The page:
Speaking in tongues
I've really only felt alienated by language when I have to resort to pointing at pictures on a menu, or more often than not, a number, since there is no more depressing and aggravating feeling than not being able to communicate when you're hungry. I've been fortunate that I've had the propensity to learn other languages, so traveling isn't so difficult until the words become things that look like other things in which case we all resort to pointing. Sometimes, not even at the menu, but at what looks good enough to eat, and with no bargaining power.
At the end of the day though, food crosses linguistic barriers; there is no other way to take the satiated, post-prandial sound of content, where you're "in a good place" -- just a sigh, and maybe a mmmmm to go along with it.
There was no lingua franca in my household growing up. Tagalog, or Filipino, was spoken freely around the house. English too. Sometimes there'd be a dialect or two thrown in there -- Cebuano, Kapampangan, the stray Ilokano every once in a while. Sometimes Spanish if someone wanted to reminisce. In school, outside of our requisite Filipino class, they emphasized learning in English (we learned using phonics), whether it was in our Reading or Science or Art classes. We learned church Latin even though it wasn't necessary, something that would come in handy in high school and the SATs. And little did I know how much Spanish was actually in modern Tagalog, reflected in the deep colonial history of our country and in all aspects of living.
In the house, the words for rooms, furniture, and the social relationships were all Spanish in origin: the sala for the living room; the lamesa for the table; hell, even the maid was called yaya, the old Spanish word for nanny. Even the food reflected this as all sorts of Spanish words pervaded the kitchen. Most importantly, it's what I use to lean against my slowly degrading Tagalog since I have nobody in New York to speak it with -- recently, my mom called my Tagalog baluktot -- bent, twisted, out of shape.
My brother and I continued our multilingual paths as way to challenge ourselves. It started when my brother picked up a little bit of French in Grade 7 and he needed a speaking partner. I studied Spanish formally throughout high school and well past. My brother took up Italian in community college and I would tag along (because, duh, nerd), and eventually, we would find our way in the same Portuguese department in Berkeley, perfecting our conquest of the Western Romance languages.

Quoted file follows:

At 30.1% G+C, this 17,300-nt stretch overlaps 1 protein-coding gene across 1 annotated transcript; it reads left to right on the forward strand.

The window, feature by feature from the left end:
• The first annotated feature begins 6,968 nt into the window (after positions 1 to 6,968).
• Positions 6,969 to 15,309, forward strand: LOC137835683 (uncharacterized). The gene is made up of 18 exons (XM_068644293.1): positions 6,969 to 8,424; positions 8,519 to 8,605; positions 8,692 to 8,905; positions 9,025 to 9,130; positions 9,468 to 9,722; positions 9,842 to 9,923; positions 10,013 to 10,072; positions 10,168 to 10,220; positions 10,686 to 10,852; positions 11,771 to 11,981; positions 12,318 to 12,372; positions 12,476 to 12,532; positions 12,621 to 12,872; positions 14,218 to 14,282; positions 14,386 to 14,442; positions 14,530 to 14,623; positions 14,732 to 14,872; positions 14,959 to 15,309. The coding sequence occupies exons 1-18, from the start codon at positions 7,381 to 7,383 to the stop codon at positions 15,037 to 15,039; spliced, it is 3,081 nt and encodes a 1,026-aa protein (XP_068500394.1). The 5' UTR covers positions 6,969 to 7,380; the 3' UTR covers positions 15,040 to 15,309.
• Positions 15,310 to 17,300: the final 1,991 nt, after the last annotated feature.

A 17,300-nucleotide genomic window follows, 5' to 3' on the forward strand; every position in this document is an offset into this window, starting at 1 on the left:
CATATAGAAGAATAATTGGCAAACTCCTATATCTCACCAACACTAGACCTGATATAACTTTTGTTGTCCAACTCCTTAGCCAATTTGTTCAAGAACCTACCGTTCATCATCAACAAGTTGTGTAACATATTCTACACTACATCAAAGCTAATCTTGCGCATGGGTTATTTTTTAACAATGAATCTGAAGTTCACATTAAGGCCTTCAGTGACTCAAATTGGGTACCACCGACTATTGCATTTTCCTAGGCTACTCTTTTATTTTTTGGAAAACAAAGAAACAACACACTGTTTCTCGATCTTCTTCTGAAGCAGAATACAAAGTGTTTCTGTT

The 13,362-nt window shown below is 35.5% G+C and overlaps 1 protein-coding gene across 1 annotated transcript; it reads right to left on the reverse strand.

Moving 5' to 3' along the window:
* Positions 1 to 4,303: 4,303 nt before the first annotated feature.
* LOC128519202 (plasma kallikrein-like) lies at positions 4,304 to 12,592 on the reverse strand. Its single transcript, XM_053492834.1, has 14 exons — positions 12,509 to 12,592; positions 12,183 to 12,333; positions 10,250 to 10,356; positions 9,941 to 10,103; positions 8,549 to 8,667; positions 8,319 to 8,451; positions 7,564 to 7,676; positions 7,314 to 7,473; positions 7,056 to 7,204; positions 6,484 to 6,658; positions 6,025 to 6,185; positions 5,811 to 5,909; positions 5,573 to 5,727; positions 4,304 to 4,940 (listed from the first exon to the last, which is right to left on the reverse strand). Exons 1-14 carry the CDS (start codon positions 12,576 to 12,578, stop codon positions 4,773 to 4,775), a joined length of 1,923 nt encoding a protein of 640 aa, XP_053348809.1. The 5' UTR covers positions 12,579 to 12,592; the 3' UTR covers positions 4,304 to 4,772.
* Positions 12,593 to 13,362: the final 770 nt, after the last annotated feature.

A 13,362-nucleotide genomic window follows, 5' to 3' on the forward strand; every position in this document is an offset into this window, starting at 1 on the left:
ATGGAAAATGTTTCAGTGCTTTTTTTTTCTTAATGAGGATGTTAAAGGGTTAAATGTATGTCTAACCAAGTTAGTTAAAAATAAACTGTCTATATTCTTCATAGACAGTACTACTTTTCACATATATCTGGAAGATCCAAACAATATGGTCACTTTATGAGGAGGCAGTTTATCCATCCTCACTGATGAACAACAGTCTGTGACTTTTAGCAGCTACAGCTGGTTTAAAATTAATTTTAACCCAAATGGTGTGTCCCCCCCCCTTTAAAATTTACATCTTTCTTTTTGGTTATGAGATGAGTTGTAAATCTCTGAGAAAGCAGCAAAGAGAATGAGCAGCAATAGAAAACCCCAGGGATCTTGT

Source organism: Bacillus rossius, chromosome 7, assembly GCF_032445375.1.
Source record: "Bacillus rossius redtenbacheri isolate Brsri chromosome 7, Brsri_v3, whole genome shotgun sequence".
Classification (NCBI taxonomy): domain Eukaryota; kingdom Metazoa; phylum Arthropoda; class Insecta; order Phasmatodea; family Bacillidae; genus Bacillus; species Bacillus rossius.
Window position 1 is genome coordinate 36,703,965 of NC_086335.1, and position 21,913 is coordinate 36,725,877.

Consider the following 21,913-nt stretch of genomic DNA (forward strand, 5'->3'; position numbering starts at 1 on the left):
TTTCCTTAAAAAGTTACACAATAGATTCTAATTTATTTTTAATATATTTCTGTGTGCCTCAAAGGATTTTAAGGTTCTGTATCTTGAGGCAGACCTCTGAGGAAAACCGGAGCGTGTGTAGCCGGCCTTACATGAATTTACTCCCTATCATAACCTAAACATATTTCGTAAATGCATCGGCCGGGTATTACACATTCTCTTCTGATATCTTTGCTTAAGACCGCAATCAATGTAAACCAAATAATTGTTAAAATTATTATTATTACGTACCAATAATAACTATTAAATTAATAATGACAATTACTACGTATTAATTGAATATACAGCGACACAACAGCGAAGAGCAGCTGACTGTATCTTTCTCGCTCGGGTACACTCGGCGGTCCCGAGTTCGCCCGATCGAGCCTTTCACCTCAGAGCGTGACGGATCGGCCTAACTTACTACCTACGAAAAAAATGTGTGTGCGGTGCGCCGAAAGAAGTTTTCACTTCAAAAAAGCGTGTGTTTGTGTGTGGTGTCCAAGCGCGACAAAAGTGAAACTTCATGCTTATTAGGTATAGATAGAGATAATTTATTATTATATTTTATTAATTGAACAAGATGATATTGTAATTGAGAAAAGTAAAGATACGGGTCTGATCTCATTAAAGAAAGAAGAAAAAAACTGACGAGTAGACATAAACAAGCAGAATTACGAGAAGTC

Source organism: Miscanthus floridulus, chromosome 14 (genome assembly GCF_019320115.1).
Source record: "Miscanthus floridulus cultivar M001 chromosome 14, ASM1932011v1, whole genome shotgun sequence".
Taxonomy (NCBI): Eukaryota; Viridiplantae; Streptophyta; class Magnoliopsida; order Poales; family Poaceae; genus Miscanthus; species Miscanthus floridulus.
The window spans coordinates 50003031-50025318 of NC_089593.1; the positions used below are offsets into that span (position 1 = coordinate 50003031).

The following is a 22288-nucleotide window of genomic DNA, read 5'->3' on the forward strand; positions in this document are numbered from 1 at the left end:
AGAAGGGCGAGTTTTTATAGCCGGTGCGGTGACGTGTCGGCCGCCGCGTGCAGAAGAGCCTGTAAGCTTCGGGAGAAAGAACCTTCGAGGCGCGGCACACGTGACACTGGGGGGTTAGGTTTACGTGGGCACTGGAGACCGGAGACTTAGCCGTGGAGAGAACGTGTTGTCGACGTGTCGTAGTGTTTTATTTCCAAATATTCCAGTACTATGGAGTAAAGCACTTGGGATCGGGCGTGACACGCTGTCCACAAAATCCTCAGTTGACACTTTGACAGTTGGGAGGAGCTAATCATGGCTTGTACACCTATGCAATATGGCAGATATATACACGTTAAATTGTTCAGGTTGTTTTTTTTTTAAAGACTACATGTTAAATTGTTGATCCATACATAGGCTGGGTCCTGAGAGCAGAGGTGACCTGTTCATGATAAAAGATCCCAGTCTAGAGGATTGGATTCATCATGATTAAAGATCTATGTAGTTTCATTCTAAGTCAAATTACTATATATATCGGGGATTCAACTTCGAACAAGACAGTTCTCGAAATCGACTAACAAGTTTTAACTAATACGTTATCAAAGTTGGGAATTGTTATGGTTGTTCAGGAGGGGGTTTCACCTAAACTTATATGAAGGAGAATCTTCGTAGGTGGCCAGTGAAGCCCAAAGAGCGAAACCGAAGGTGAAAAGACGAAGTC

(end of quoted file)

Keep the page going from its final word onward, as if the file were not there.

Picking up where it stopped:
In truth my brother and I learned languages as a way to speak in secrets, in that twisted way where we talked smack about somebody right in front of their face without them knowing. My mom would be continually impressed that we would speak in other languages (as if we would be the ones showing off), while in fact we would be making fun of someone's breath that smelled like farts, in a language of our choosing. In Italian, fart is scoreggia; in Spanish, pedo; and in French, cutely enough, pet.
To this day our linguistic conquests continue. My brother lives in Germany and now has to interact with his co-workers in German, and I've been a member of a Japanese ceramics studio where I've had to speak to the obaachan in my very limited Japanese after a few lessons. What used to be silence has developed into a smile, an offer of tea, and a laugh for a bad pun, the equivalent of a dad joke.
In the studio, when I speak my very broken Japanese, the ladies are impressed with how I speak, though in fairness they should know that I feel the exact opposite. The Japanese have a great sounding word for persevering and trying your best that they tell me often when we speak about my studies. Gambatte, they would say, and in my head, the Spanish word gamba pops up, meaning shrimp; I picture myself a tiny shrimp swimming upstream, yearning to be understood by wiser old women who have plenty to impart but a language away.
One of the few times where language has proved difficult was the time I last saw my half-siblings. They grew up in Cebu, speaking a dialect I have little contact with. My half-brother and half-sister both went to a Chinese Jesuit school, exposing them to another language that I don't know. When I spoke to them, I could tell they had a different way about speaking -- they were more reserved, a little more cautious. My being away had little to do with that. My not speaking their language had something to do with it. But as it was happening, I couldn't figure out how they would parse my being there. Being a continent and an ocean away had taken over what was my Filipino experience, and their hopping an island had changed all of our childhood commonalities to few things.
It's funny, their knowing Chinese and Cebuano -- I always joked that if they ended up learning Arabic and Korean that we could travel almost anywhere since we could always swing Russian or Hindi, this dream of us siblings roaming the world, eating our way through.
The word for sibling in Tagalog is kapatid, which coincidentally enough stems from the word patid, meaning separate, unconnected, discombobulated. Sure seems accurate enough to describe where we are as siblings: far-flung, distanced, apart.
The word for friend, though, is kaibigan, which stems from the word ibig, meaning both love and intent, a wanting, a desire. At the end, that's hopefully where I'd like our relationship to be. I like to think I've gotten there with my older brother. But my siblings don't owe me anything, let alone if I know when or even if they want a relationship with me.
My older brother is an ocean and a continent away, and we've shared plenty of moments and experiences where we're sated, full from the belly laughs and agitation that comes with brotherhood. As for the rest of my siblings, though, here I am pointing at the menu, hungry for something meaningful.